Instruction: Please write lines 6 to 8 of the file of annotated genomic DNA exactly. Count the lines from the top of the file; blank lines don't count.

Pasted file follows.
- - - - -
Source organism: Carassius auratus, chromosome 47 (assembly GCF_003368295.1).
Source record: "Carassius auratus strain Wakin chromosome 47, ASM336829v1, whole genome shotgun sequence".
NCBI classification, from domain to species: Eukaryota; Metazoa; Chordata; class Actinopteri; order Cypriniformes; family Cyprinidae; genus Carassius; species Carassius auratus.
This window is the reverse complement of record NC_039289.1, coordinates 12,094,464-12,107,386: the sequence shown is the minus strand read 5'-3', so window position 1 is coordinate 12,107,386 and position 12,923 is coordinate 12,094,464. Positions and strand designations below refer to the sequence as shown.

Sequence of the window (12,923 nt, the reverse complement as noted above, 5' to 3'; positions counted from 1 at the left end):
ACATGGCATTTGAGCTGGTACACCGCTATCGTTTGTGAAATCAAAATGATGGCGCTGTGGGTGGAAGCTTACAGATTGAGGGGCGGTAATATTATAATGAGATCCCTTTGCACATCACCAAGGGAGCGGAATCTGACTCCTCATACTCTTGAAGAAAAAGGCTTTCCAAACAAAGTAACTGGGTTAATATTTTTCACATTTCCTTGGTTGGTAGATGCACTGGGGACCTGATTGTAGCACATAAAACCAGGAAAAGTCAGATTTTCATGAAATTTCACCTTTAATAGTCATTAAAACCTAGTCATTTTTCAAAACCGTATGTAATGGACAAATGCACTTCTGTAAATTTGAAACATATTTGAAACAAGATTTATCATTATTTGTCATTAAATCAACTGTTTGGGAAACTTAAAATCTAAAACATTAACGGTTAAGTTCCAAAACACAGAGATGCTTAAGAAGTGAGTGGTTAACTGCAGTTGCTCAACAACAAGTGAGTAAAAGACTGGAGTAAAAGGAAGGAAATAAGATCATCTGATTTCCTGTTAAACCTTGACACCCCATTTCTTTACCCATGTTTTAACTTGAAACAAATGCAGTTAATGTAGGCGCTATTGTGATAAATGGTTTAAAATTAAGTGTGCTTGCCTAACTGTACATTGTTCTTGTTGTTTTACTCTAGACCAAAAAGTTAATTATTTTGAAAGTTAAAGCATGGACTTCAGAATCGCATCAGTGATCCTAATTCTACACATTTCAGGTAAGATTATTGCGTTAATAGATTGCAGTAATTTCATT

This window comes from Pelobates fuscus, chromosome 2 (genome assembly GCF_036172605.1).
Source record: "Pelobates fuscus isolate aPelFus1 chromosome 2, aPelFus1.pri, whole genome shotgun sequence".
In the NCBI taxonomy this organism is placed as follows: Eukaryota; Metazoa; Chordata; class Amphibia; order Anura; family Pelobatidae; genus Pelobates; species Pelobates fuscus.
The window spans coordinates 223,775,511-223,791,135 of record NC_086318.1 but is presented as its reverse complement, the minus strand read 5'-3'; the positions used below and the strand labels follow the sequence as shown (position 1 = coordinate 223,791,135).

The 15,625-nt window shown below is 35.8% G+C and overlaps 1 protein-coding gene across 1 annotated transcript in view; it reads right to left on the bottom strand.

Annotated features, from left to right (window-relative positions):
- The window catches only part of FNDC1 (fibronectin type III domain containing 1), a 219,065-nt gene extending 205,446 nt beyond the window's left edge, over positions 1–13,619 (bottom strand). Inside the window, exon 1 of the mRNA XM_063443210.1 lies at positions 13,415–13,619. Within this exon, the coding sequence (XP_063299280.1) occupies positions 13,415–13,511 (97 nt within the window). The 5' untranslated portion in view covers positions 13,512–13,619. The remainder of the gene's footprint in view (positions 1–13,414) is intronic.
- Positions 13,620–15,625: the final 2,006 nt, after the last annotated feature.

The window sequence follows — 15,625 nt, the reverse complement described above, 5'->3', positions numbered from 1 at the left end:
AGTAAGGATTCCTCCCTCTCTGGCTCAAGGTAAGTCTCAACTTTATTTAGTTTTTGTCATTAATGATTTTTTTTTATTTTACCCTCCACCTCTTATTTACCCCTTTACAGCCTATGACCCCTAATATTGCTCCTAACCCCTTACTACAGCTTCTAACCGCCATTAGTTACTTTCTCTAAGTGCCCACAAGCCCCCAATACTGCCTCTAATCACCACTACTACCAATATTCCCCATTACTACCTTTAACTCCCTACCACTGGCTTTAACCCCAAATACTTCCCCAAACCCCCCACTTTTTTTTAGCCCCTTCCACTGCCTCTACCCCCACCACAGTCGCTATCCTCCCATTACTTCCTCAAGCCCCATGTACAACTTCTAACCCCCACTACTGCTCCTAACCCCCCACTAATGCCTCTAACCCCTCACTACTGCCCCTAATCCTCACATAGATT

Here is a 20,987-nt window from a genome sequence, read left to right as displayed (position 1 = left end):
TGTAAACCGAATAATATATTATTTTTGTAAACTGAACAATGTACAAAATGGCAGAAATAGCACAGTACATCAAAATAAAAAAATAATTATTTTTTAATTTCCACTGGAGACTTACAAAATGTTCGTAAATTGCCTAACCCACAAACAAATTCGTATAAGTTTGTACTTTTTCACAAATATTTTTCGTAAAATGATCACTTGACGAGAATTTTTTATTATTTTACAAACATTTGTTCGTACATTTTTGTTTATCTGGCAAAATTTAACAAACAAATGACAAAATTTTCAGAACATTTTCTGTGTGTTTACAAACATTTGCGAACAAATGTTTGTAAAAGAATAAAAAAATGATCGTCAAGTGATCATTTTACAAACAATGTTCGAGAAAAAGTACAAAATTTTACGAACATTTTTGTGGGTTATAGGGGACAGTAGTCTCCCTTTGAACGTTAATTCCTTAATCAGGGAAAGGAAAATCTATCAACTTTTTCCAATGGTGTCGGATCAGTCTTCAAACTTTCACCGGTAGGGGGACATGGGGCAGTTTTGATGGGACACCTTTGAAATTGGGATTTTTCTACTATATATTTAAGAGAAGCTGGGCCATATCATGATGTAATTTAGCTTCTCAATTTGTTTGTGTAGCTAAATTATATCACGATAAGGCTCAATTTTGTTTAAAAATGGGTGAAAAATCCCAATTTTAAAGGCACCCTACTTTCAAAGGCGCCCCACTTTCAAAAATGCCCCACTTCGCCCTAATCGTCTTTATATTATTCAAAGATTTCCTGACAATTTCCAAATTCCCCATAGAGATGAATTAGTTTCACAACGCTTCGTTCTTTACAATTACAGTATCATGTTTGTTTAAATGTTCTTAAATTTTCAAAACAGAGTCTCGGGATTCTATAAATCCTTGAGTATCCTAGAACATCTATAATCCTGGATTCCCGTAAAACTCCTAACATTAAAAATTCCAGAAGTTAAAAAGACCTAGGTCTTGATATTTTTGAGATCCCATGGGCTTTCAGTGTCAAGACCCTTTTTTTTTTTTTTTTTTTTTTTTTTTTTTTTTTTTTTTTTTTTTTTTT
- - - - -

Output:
ACATGGCATTTGAGCTGGTACACCGCTATCGTTTGTGAAATCAAAATGATGGCGCTGTGGGTGGAAGCTTACAGATTGAGGGGCGGTAATATTATAATGAGATCCCTTTGCACATCACCAAGGGAGCGGAATCTGACTCCTCATACTCTTGAAGAAAAAGGCTTTCCAAACAAAGTAACTGGGTTAATATTTTTCACATTTCCTTGGTTGGTAGATGCACTGGGGACCTGATTGTAGCACATAAAACCAGGAAAAGTCAGATTTTCATGAAATTTCACCTTTAATAGTCATTAAAACCTAGTCATTTTTCAAAACCGTATGTAATGGACAAATGCACTTCTGTAAATTTGAAACATATTTGAAACAAGATTTATCATTATTTGTCATTAAATCAACTGTTTGGGAAACTTAAAATCTAAAACATTAACGGTTAAGTTCCAAAACACAGAGATGCTTAAGAAGTGAGTGGTTAACTGCAGTTGCTCAACAACAAGTGAGTAAAAGACTGGAGTAAAAGGAAGGAAATAAGATCATCTGATTTCCTGTTAAACCTTGACACCCCATTTCTTTACCCATGTTTTAACTTGAAACAAATGCAGTTAATGTAGGCGCTATTGTGATAAATGGTTTAAAATTAAGTGTGCTTGCCTAACTGTACATTGTTCTTGTTGTTTTACTCTAGACCAAAAAGTTAATTATTTTGAAAGTTAAAGCATGGACTTCAGAATCGCATCAGTGATCCTAATTCTACACATTTCAGGTAAGATTATTGCGTTAATAGATTGCAGTAATTTCATT

This window comes from Pelobates fuscus, chromosome 2 (genome assembly GCF_036172605.1).
Source record: "Pelobates fuscus isolate aPelFus1 chromosome 2, aPelFus1.pri, whole genome shotgun sequence".